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Of Saints and Giants – NFL Picks, week six

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We’re getting pretty deep into the season and already some truths are making themselves evident:

  • Buffalo is mess
  • Tennessee and Tampa Bay are disasters
  • St. Louis and Oakland are interchangeable with a squad of goons from The Road Warrior

Personally, I’m starting to think this is one of those seasons where the winners and losers are separating early, with a wide gap. The kind of year where by week 13 everybody will have a good idea of the playoff picture.

Last week, I went in-depth on two games, and I was right on both of them. Atlanta made Swiss cheese out of the Niners secondary and Cincinnati pulled another late win out over Baltimore. I had a pretty good week, actually – Denver and Cleveland both won in close games.

But it was also an easy week to make picks – a lot of good teams played a lot of bad teams.

Whatever, I’ll take it. Here’s my week six picks.

Cincinnati Bengals over Houston Texans

This game intrigues me. Houston is, as always, a floundering team that’s disappointing. They give up a lot of yards and they pick up a bunch too. They’re third in the AFC in points scored, but only four other AFC teams have allowed more points. If Houston, especially early in the season, makes me think of anything, it’s of a team that’s going to get scored on a lot, if going to score a lot and is, more often then not, a lot of fun to watch.

And that’s why I think they’ll match up so well against Cincinnati.

The Bengals are a team that’s winning a lot of games they shouldn’t, getting a lot of last-minute scores. They’re also a lot of fun to watch, and will be especially be a lot of fun on Sunday.

Why? Because of how they match up against the Texans, both offensively and defensively.

This game is basically a meeting between a team that can run but has problems against the pass meeting a team that can pass but has trouble defending the run. I like the odds of this game being a shootout. And with the Bengals are home, I’m taking them to win.

New Orleans Saints over New York Giants

Don’t look now, but the Saints are undefeated. They’re scoring 36 points a game, highest in the NFL, and have scored more points in four games then most teams have scored in five. Saints QB Drew Brees is having a great season and his 108.4 QB rating is fourth in the league.

And not lost in this shuffle is their defence, which is quietly putting up great numbers: fourth in the NFL against the pass,  second against the rush and seventh in points allowed. Surely, some of this comes from an easy schedule: they’ve played both Buffalo and Detroit this season. But they’ve also beaten Philadelphia and the Jets, too, neither of which is an easy win.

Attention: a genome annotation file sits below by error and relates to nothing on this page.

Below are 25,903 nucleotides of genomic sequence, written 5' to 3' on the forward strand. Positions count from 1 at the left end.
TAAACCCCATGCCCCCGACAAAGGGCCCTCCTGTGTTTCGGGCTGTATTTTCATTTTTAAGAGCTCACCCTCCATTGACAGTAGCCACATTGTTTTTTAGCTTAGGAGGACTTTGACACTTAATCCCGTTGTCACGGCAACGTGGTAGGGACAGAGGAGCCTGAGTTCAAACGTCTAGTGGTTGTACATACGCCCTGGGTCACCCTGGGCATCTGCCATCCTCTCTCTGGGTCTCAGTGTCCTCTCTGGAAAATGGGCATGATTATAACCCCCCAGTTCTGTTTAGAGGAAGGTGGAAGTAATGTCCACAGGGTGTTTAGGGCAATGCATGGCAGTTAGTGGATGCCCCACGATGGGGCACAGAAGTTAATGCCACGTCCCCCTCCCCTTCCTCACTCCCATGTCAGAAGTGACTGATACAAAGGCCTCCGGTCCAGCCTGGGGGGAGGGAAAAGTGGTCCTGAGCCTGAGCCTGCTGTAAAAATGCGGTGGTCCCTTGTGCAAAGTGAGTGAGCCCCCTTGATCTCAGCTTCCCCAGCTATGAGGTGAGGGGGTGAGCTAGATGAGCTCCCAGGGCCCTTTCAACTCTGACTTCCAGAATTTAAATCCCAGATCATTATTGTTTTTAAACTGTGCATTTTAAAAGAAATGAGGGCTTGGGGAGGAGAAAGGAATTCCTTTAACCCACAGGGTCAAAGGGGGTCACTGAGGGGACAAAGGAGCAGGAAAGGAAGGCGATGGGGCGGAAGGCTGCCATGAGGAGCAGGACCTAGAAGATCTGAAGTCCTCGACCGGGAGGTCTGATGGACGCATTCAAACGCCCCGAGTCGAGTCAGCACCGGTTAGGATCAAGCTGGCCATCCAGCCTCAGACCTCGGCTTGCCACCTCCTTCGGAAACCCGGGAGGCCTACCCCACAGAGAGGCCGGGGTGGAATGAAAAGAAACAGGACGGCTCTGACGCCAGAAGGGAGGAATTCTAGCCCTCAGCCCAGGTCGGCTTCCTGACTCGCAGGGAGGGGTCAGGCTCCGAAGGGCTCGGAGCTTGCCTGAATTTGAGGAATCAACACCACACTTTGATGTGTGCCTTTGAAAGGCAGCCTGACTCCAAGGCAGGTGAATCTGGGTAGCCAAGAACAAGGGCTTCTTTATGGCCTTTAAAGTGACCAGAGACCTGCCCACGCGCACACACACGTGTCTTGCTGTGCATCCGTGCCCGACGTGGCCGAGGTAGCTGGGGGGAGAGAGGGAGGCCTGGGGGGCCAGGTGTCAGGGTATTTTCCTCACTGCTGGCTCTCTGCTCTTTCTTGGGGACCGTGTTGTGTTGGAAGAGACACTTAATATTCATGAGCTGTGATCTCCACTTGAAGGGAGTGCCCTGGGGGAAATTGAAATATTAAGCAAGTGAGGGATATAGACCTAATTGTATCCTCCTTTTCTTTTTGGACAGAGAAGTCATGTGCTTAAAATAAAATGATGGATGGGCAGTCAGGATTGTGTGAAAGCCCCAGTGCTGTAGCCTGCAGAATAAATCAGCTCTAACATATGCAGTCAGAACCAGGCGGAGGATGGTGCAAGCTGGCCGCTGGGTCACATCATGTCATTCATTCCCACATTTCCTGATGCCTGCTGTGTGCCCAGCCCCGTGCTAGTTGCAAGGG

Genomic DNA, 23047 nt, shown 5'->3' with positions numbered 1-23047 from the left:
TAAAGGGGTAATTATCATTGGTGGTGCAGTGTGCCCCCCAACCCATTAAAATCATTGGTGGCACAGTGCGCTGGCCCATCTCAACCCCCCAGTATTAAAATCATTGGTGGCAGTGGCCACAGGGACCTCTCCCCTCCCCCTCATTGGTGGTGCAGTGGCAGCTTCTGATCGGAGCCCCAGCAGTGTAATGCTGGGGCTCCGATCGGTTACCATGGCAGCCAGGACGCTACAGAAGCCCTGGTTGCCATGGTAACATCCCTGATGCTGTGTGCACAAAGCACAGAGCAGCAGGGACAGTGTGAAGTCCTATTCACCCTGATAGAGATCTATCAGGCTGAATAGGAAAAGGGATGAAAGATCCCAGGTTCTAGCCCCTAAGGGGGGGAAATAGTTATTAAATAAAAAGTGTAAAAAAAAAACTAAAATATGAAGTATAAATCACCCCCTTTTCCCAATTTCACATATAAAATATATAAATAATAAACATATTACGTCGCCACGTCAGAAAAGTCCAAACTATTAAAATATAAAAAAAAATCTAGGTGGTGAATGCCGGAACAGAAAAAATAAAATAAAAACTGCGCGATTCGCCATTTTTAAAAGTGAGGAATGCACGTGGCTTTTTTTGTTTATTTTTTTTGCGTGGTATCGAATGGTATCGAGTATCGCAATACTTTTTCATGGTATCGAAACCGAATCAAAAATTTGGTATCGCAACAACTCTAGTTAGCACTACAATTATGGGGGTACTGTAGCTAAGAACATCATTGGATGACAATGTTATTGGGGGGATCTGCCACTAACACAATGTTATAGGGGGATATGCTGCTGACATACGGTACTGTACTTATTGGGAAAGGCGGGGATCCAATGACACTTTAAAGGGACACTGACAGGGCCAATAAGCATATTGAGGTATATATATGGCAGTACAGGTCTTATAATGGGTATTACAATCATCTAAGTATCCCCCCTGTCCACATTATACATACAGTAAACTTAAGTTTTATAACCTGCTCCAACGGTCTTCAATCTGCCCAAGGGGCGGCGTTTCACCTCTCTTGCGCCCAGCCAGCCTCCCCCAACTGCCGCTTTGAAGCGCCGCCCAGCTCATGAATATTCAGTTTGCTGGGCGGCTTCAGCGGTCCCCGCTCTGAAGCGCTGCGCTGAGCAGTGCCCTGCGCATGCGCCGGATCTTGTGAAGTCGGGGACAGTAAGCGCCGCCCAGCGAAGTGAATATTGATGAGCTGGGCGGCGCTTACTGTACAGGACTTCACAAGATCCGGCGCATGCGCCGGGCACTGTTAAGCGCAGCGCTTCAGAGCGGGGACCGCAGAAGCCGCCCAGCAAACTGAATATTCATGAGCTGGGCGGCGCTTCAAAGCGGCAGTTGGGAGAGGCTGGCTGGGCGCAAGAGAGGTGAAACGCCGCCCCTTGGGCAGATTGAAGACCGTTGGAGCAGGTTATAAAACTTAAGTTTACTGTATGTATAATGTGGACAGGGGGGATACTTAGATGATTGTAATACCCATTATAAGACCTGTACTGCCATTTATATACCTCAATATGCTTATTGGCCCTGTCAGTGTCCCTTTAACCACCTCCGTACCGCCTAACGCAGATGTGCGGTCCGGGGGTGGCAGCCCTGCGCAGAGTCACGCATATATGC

But as they take on the Giants at home this weekend, they’re facing a pretty large test to stay undefeated.

The Giants are pretty much the class of the NFC. They’re 5-0 and rolling. QB Eli Manning is having a great year, ranking just higher then Brees in almost every stat. And losing Plaxico hasn’t even slowed down the Giants, either. Steve Smith has had a great season while Mario Manningham isn’t far behind, either.

But can their offence stand up to the Saints’ D? Their toughest test so far might have been Washington in week one, a 23-17 win where Manning threw for 256 yards against an underrated secondary. But there, they also were able to rush the ball, too.

It’ll be interesting to see how they handle the Saints and I suspect they’ll have a hard time with it. After all, this is a game that means a lot more to New Orleans then it does New York.

A win for the Saints here would cement them as a contender in the NFC and push them solidly on top of the NFC South. A Giants win only reinforces what everybody already assumes about them – they’re a great team and good pick to go deep in the playoffs.

With that in mind, I’m going to take New Orleans.  I think it’s their game to lose.

Other games:

  • Green Bay over Detroit – No way Detroit come even close here
  • Baltimore over Minnesota – I like Baltimore on the road, in a dome
  • Jacksonville over St. Louis – The Rams are really awful. Jacksonville is just kind of bad.
  • Pittsburgh over Cleveland – The Browns looked awful against Buffalo and if they can’t do it there, they won’t get it done in Pittsburgh
  • Tampa Bay over Carolina – Call it a gut feeling, but I think the 0-5 Bucs might pull one out against the 1-3 Panthers.